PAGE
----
Or food away from Martha Stewart. (ok that might not be a bad thing, but you get the idea....)
In other words, you take away what people do best, and they got nothin' left. Like I said, they could find other things to do, but I'd venture to say they'd be VERY unhappy in life if they had to do other than what is in their hearts.
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Posted 22 January 2010 - 06:34 PM

View PostTeri, on Jan 22 2010, 03:20 PM, said:

I just assume be a simple waitress then go back to a wooden desk.


You're getting a degree in writing? Really? I'm curious what kind of degree you are working towards.

And no, my response wasn't directed at you, although it may appear as though it was. I've been a member of this site for many years and this topic comes up from time to time. When I hear people say that they "have" to write I'm simply curious what that really means. I'm honestly curious about what would happen to these people if, for some reason, suddenly they could not write.

My assumption is that nothing would happen... that we would simply find other ways of expressing ourselves. That's all. Nothing mean or malicious intended. Your latest response is more enlightening than your first because it gets more to the point of what’s driving you. Your motivations are noble ones.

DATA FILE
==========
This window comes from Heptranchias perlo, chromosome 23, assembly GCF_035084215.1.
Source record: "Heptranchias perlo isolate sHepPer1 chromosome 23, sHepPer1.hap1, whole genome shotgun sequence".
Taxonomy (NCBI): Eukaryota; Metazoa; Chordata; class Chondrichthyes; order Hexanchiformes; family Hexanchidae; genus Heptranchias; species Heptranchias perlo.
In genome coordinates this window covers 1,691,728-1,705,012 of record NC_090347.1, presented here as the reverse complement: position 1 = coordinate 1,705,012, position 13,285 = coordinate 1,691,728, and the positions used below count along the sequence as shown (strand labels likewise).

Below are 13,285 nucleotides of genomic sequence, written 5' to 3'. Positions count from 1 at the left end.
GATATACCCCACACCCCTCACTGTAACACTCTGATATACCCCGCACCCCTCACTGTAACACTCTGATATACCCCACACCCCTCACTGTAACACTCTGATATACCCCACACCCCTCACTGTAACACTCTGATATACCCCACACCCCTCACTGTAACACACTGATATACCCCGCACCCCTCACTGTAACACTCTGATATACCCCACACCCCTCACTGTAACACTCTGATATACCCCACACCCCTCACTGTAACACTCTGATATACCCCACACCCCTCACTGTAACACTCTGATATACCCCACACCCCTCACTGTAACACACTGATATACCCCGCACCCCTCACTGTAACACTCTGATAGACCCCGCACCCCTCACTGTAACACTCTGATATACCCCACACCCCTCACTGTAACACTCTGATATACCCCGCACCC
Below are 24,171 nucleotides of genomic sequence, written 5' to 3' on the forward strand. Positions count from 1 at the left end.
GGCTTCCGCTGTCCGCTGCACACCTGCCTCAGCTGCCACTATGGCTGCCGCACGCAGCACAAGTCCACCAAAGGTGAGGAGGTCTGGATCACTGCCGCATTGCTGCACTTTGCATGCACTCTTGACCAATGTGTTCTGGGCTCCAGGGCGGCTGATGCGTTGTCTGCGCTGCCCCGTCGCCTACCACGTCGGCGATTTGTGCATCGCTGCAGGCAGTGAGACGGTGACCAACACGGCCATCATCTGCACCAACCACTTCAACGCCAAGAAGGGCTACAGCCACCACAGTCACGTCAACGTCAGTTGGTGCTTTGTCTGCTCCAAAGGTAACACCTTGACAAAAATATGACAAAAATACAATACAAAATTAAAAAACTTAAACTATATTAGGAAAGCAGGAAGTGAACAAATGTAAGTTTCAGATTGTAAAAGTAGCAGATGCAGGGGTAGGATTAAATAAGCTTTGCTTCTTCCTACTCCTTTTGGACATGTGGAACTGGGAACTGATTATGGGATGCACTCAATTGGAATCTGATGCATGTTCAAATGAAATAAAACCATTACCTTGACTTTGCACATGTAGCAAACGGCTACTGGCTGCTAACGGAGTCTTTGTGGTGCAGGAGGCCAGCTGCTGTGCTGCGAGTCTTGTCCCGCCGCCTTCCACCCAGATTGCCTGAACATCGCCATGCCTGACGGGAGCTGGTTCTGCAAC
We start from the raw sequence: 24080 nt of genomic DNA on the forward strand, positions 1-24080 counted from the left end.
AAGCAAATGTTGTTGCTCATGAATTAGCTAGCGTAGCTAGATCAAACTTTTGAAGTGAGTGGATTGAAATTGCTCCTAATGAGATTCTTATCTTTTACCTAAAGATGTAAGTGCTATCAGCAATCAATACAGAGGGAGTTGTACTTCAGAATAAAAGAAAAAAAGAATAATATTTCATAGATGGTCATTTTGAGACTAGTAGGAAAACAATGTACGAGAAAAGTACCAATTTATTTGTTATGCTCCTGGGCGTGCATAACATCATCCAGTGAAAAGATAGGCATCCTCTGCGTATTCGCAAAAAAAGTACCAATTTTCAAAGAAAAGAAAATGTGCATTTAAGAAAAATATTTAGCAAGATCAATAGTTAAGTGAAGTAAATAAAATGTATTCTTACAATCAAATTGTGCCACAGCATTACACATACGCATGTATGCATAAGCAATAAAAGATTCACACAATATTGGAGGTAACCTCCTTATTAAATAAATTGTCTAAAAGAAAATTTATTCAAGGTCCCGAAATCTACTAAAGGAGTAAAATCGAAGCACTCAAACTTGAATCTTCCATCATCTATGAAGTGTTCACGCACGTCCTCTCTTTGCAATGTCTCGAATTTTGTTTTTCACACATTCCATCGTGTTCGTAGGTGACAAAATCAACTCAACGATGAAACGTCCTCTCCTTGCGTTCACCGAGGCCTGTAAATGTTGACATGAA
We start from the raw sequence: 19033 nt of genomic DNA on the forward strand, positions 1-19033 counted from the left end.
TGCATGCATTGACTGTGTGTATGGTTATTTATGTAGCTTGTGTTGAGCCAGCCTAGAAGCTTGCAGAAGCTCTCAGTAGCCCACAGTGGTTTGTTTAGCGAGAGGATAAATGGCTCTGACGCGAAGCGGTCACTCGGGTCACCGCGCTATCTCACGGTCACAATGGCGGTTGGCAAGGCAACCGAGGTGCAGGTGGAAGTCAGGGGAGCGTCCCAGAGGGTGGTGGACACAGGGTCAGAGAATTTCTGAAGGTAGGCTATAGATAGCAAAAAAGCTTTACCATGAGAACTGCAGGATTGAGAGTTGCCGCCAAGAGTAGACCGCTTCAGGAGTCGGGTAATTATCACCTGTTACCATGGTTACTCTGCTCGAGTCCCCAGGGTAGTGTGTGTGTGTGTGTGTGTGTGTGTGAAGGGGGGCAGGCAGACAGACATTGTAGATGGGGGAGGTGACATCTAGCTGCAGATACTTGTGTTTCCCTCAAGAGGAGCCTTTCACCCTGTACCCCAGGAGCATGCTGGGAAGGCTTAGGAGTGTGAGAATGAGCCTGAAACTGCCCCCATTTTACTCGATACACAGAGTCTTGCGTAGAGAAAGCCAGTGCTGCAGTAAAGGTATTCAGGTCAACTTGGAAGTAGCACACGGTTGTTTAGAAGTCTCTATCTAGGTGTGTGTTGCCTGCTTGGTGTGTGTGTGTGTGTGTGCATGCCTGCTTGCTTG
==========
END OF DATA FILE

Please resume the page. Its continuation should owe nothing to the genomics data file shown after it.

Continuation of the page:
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#20 User is offline   Teri Icon

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Posted 22 January 2010 - 06:41 PM

My degree will say "Rhetoric & Writing." I graduate in May of this year. It's been one hell of a tough three years earning it. People don't realize how much work there is, in getting a degree. Anyway, if you want a copy of my resume I'd be glad to send you one. My school stuff is on it, as well as some music stuff. No, you will not see where I performed because I haven't done that. Just other music stuff is on there. Glad you weren't directed at me. So you were speaking in general terms, then, of those who say they "have" to write. Okay, that makes sense.